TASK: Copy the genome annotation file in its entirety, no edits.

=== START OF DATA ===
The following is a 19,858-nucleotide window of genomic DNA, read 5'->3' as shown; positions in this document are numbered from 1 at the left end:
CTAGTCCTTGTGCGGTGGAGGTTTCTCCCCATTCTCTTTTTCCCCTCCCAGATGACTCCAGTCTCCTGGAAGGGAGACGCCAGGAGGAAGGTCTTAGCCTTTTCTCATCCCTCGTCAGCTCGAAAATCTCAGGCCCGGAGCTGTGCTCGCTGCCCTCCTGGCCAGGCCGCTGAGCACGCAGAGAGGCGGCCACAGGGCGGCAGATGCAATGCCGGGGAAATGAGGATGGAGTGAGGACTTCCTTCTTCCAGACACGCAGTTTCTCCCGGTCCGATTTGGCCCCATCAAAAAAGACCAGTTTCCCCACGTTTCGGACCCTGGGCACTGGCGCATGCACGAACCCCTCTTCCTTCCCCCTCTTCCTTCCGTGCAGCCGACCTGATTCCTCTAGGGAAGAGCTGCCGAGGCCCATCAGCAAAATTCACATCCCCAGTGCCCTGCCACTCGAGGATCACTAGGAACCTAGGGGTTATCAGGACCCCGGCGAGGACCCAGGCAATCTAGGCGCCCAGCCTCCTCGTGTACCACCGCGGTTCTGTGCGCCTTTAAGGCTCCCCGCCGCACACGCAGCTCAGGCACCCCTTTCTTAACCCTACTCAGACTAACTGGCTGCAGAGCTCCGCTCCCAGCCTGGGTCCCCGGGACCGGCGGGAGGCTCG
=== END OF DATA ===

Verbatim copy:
The following is a 19,858-nucleotide window of genomic DNA, read 5'->3' as shown; positions in this document are numbered from 1 at the left end:
CTAGTCCTTGTGCGGTGGAGGTTTCTCCCCATTCTCTTTTTCCCCTCCCAGATGACTCCAGTCTCCTGGAAGGGAGACGCCAGGAGGAAGGTCTTAGCCTTTTCTCATCCCTCGTCAGCTCGAAAATCTCAGGCCCGGAGCTGTGCTCGCTGCCCTCCTGGCCAGGCCGCTGAGCACGCAGAGAGGCGGCCACAGGGCGGCAGATGCAATGCCGGGGAAATGAGGATGGAGTGAGGACTTCCTTCTTCCAGACACGCAGTTTCTCCCGGTCCGATTTGGCCCCATCAAAAAAGACCAGTTTCCCCACGTTTCGGACCCTGGGCACTGGCGCATGCACGAACCCCTCTTCCTTCCCCCTCTTCCTTCCGTGCAGCCGACCTGATTCCTCTAGGGAAGAGCTGCCGAGGCCCATCAGCAAAATTCACATCCCCAGTGCCCTGCCACTCGAGGATCACTAGGAACCTAGGGGTTATCAGGACCCCGGCGAGGACCCAGGCAATCTAGGCGCCCAGCCTCCTCGTGTACCACCGCGGTTCTGTGCGCCTTTAAGGCTCCCCGCCGCACACGCAGCTCAGGCACCCCTTTCTTAACCCTACTCAGACTAACTGGCTGCAGAGCTCCGCTCCCAGCCTGGGTCCCCGGGACCGGCGGGAGGCTCG